How are the vacuoles different in plant and animal cells?

Vacuoles are different in plant and animal cells in that they are larger in plant cells.

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Vacuoles are membrane-bound cell organelles. Their function is storage, and they can store food, water, and even cellular wastes. Both plant cells and animal cells have vacuoles, and their function is nearly identical in both cell types. The difference between vacuoles in plant cells and vacuoles in animal cells is size and number. A plant cell will have one large central vacuole, and animal cells will have multiple vacuoles that are much smaller.

The vacuole that is found in a typical plant cell can take up as much as thirty percent of the cell's volume. Cellular conditions are dynamic, and certain conditions can occur in which the vacuole may take up as much as eighty percent of the cell's volume. The main job of the vacuole in a plant cell is storing water and wastes; however, plant cell vacuoles also function to support the cell's shape. Because the vacuole contains liquid, it exerts an outward pressure on the cell that helps to prevent the cell from collapsing inward due to the surrounding outside pressure.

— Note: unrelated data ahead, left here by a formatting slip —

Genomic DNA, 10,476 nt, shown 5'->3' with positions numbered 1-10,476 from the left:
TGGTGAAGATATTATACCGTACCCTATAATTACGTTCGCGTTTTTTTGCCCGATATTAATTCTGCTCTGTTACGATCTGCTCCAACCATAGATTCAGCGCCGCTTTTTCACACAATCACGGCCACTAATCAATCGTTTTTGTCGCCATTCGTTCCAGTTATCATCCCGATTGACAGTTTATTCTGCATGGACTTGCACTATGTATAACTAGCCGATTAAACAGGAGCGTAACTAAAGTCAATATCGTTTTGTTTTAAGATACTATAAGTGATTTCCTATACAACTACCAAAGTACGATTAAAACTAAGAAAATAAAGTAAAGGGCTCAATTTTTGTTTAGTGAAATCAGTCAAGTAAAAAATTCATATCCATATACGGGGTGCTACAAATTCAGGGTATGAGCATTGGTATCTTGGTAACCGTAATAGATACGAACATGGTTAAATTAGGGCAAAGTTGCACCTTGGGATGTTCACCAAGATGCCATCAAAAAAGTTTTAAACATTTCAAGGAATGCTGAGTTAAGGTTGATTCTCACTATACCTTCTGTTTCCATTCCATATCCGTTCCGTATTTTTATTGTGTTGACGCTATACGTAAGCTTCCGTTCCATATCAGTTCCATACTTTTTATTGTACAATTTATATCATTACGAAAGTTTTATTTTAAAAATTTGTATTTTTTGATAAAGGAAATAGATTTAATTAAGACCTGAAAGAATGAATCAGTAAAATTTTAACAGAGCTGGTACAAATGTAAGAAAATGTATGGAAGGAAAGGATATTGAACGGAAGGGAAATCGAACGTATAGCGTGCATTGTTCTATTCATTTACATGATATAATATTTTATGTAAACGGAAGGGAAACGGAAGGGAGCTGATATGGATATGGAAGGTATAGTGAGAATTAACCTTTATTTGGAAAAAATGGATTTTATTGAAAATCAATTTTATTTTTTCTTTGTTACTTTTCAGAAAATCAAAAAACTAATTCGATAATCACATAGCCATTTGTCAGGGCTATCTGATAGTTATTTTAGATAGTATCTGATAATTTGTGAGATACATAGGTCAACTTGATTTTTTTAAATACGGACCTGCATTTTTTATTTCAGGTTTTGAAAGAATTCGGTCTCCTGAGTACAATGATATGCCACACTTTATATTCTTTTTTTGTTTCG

The vacuole is not the only difference between a plant cell and an animal cell. Plant cells also have a cell wall in addition to the cell membrane. Animal cells only have the cell membrane.

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